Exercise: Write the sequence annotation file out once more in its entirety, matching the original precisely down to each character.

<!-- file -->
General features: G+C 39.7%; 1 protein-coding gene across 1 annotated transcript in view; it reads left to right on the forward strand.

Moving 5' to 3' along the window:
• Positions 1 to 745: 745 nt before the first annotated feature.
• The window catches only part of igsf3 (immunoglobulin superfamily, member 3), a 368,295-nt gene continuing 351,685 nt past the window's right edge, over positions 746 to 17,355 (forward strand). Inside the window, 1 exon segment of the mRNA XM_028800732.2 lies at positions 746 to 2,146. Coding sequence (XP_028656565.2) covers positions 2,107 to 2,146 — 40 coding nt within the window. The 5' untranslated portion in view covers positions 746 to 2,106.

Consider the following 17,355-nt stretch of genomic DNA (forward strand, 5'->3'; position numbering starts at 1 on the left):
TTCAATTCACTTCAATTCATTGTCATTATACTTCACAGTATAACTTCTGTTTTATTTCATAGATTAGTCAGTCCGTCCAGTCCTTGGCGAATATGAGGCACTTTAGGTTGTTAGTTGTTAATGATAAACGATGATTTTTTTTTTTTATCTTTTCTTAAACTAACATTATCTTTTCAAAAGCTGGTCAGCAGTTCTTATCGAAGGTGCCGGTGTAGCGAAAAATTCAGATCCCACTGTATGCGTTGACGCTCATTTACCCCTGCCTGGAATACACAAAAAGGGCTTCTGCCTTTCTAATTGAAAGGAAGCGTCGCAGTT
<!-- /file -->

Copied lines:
General features: G+C 39.7%; 1 protein-coding gene across 1 annotated transcript in view; it reads left to right on the forward strand.

Moving 5' to 3' along the window:
• Positions 1 to 745: 745 nt before the first annotated feature.
• The window catches only part of igsf3 (immunoglobulin superfamily, member 3), a 368,295-nt gene continuing 351,685 nt past the window's right edge, over positions 746 to 17,355 (forward strand). Inside the window, 1 exon segment of the mRNA XM_028800732.2 lies at positions 746 to 2,146. Coding sequence (XP_028656565.2) covers positions 2,107 to 2,146 — 40 coding nt within the window. The 5' untranslated portion in view covers positions 746 to 2,106.

Consider the following 17,355-nt stretch of genomic DNA (forward strand, 5'->3'; position numbering starts at 1 on the left):
TTCAATTCACTTCAATTCATTGTCATTATACTTCACAGTATAACTTCTGTTTTATTTCATAGATTAGTCAGTCCGTCCAGTCCTTGGCGAATATGAGGCACTTTAGGTTGTTAGTTGTTAATGATAAACGATGATTTTTTTTTTTTATCTTTTCTTAAACTAACATTATCTTTTCAAAAGCTGGTCAGCAGTTCTTATCGAAGGTGCCGGTGTAGCGAAAAATTCAGATCCCACTGTATGCGTTGACGCTCATTTACCCCTGCCTGGAATACACAAAAAGGGCTTCTGCCTTTCTAATTGAAAGGAAGCGTCGCAGTT